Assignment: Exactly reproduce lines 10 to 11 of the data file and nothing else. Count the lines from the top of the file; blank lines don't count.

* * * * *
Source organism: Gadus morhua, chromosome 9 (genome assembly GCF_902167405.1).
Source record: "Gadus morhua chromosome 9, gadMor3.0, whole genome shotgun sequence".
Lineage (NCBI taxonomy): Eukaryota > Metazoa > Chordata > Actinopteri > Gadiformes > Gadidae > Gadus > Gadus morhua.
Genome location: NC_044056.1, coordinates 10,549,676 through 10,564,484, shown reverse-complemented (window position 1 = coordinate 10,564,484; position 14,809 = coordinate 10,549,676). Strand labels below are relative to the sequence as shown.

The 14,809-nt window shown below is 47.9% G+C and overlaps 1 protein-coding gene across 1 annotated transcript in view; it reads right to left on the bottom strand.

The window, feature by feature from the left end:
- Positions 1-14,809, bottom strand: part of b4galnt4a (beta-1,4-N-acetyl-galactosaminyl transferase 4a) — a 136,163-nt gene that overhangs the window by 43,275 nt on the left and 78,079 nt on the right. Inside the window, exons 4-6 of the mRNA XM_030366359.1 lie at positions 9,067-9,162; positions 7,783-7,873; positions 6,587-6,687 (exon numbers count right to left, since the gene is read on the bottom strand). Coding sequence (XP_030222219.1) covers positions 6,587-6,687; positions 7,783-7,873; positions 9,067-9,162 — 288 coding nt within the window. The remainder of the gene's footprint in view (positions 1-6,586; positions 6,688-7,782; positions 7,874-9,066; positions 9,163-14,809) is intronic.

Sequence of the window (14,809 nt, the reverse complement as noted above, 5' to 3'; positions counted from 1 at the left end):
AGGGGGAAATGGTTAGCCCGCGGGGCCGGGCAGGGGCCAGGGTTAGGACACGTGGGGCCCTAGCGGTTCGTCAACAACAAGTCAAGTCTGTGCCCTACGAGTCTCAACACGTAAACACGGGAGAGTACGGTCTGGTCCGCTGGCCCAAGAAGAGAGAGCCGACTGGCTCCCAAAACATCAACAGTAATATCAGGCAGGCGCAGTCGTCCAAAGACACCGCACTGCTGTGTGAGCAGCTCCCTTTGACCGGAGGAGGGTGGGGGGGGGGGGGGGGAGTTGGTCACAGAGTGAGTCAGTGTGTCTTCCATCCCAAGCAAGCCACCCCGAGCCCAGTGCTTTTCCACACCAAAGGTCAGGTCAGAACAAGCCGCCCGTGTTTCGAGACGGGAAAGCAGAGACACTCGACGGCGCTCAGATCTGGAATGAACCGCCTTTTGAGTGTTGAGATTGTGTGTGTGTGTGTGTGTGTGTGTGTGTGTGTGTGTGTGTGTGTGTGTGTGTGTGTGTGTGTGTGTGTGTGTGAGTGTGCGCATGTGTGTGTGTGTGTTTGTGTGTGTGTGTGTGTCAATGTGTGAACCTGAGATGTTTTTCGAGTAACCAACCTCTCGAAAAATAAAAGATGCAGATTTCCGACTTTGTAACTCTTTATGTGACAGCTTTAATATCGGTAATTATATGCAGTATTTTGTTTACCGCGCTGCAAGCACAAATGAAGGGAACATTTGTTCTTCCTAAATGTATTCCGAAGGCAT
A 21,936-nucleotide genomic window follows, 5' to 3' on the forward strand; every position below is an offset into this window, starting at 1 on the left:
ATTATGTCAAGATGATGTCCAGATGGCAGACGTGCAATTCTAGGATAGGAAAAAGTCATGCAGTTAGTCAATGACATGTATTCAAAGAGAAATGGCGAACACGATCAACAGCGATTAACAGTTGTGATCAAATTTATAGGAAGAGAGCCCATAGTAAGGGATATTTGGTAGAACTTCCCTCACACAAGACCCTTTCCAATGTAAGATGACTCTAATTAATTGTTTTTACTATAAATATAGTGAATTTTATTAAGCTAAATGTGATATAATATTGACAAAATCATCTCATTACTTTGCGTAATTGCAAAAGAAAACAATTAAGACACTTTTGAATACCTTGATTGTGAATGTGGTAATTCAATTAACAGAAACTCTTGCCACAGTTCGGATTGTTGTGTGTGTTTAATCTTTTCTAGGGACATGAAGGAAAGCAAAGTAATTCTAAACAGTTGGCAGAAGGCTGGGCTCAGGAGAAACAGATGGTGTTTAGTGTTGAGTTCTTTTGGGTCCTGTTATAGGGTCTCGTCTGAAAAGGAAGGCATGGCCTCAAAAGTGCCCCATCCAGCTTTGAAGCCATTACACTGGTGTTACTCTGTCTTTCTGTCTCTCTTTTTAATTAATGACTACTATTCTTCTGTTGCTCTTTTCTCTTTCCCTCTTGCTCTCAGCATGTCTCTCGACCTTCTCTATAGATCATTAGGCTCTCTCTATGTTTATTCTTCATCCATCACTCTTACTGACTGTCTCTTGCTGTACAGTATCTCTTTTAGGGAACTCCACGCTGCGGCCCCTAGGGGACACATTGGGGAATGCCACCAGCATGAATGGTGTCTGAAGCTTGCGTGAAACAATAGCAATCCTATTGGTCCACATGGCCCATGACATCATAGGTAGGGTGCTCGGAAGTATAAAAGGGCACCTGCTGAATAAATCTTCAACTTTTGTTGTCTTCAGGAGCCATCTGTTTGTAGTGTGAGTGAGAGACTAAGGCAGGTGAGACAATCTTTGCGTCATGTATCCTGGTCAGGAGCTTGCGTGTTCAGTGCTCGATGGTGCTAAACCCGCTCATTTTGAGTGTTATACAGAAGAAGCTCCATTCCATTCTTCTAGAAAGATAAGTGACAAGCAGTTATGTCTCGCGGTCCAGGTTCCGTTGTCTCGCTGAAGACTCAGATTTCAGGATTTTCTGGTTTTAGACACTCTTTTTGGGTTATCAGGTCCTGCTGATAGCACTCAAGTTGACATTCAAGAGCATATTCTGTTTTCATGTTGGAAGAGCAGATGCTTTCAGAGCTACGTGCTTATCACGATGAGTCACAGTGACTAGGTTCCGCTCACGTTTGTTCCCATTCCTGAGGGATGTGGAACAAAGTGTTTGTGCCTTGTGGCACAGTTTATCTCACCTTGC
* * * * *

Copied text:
A 21,936-nucleotide genomic window follows, 5' to 3' on the forward strand; every position below is an offset into this window, starting at 1 on the left:
ATTATGTCAAGATGATGTCCAGATGGCAGACGTGCAATTCTAGGATAGGAAAAAGTCATGCAGTTAGTCAATGACATGTATTCAAAGAGAAATGGCGAACACGATCAACAGCGATTAACAGTTGTGATCAAATTTATAGGAAGAGAGCCCATAGTAAGGGATATTTGGTAGAACTTCCCTCACACAAGACCCTTTCCAATGTAAGATGACTCTAATTAATTGTTTTTACTATAAATATAGTGAATTTTATTAAGCTAAATGTGATATAATATTGACAAAATCATCTCATTACTTTGCGTAATTGCAAAAGAAAACAATTAAGACACTTTTGAATACCTTGATTGTGAATGTGGTAATTCAATTAACAGAAACTCTTGCCACAGTTCGGATTGTTGTGTGTGTTTAATCTTTTCTAGGGACATGAAGGAAAGCAAAGTAATTCTAAACAGTTGGCAGAAGGCTGGGCTCAGGAGAAACAGATGGTGTTTAGTGTTGAGTTCTTTTGGGTCCTGTTATAGGGTCTCGTCTGAAAAGGAAGGCATGGCCTCAAAAGTGCCCCATCCAGCTTTGAAGCCATTACACTGGTGTTACTCTGTCTTTCTGTCTCTCTTTTTAATTAATGACTACTATTCTTCTGTTGCTCTTTTCTCTTTCCCTCTTGCTCTCAGCATGTCTCTCGACCTTCTCTATAGATCATTAGGCTCTCTCTATGTTTATTCTTCATCCATCACTCTTACTGACTGTCTCTTGCTGTACAGTATCTCTTTTAGGGAACTCCACGCTGCGGCCCCTAGGGGACACATTGGGGAATGCCACCAGCATGAATGGTGTCTGAAGCTTGCGTGAAACAATAGCAATCCTATTGGTCCACATGGCCCATGACATCATAGGTAGGGTGCTCGGAAGTATAAAAGGGCACCTGCTGAATAAATCTTCAACTTTTGTTGTCTTCAGGAGCCATCTGTTTGTAGTGTGAGTGAGAGACTAAGGCAGGTGAGACAATCTTTGCGTCATGTATCCTGGTCAGGAGCTTGCGTGTTCAGTGCTCGATGGTGCTAAACCCGCTCATTTTGAGTGTTATACAGAAGAAGCTCCATTCCATTCTTCTAGAAAGATAAGTGACAAGCAGTTATGTCTCGCGGTCCAGGTTCCGTTGTCTCGCTGAAGACTCAGATTTCAGGATTTTCTGGTTTTAGACACTCTTTTTGGGTTATCAGGTCCTGCTGATAGCACTCAAGTTGACATTCAAGAGCATATTCTGTTTTCATGTTGGAAGAGCAGATGCTTTCAGAGCTACGTGCTTATCACGATGAGTCACAGTGACTAGGTTCCGCTCACGTTTGTTCCCATTCCTGAGGGATGTGGAACAAAGTGTTTGTGCCTTGTGGCACAGTTTATCTCACCTTGC